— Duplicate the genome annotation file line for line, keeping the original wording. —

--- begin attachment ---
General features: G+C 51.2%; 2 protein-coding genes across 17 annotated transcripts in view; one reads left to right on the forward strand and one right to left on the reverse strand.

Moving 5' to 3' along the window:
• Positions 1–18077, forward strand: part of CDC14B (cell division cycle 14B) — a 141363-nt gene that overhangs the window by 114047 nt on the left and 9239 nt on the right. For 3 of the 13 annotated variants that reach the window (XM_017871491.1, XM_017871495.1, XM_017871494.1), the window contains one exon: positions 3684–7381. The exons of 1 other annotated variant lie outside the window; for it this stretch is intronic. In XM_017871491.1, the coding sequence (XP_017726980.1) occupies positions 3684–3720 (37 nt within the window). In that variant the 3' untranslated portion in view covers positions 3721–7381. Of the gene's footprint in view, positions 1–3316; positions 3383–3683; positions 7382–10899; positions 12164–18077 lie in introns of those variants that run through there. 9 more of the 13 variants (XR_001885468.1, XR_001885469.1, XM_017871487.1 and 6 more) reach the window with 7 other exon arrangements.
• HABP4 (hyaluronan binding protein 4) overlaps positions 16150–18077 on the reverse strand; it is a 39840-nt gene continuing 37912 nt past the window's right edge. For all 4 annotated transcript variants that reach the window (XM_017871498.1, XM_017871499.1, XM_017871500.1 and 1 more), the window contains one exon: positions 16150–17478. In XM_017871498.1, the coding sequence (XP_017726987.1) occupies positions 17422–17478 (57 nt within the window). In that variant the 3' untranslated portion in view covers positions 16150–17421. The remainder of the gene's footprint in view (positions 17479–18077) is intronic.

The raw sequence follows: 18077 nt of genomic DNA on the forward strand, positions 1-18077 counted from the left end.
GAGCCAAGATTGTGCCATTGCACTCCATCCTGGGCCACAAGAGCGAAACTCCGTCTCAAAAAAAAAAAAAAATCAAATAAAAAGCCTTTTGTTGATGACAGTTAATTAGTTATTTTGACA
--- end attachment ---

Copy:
General features: G+C 51.2%; 2 protein-coding genes across 17 annotated transcripts in view; one reads left to right on the forward strand and one right to left on the reverse strand.

Moving 5' to 3' along the window:
• Positions 1–18077, forward strand: part of CDC14B (cell division cycle 14B) — a 141363-nt gene that overhangs the window by 114047 nt on the left and 9239 nt on the right. For 3 of the 13 annotated variants that reach the window (XM_017871491.1, XM_017871495.1, XM_017871494.1), the window contains one exon: positions 3684–7381. The exons of 1 other annotated variant lie outside the window; for it this stretch is intronic. In XM_017871491.1, the coding sequence (XP_017726980.1) occupies positions 3684–3720 (37 nt within the window). In that variant the 3' untranslated portion in view covers positions 3721–7381. Of the gene's footprint in view, positions 1–3316; positions 3383–3683; positions 7382–10899; positions 12164–18077 lie in introns of those variants that run through there. 9 more of the 13 variants (XR_001885468.1, XR_001885469.1, XM_017871487.1 and 6 more) reach the window with 7 other exon arrangements.
• HABP4 (hyaluronan binding protein 4) overlaps positions 16150–18077 on the reverse strand; it is a 39840-nt gene continuing 37912 nt past the window's right edge. For all 4 annotated transcript variants that reach the window (XM_017871498.1, XM_017871499.1, XM_017871500.1 and 1 more), the window contains one exon: positions 16150–17478. In XM_017871498.1, the coding sequence (XP_017726987.1) occupies positions 17422–17478 (57 nt within the window). In that variant the 3' untranslated portion in view covers positions 16150–17421. The remainder of the gene's footprint in view (positions 17479–18077) is intronic.

The raw sequence follows: 18077 nt of genomic DNA on the forward strand, positions 1-18077 counted from the left end.
GAGCCAAGATTGTGCCATTGCACTCCATCCTGGGCCACAAGAGCGAAACTCCGTCTCAAAAAAAAAAAAAAATCAAATAAAAAGCCTTTTGTTGATGACAGTTAATTAGTTATTTTGACA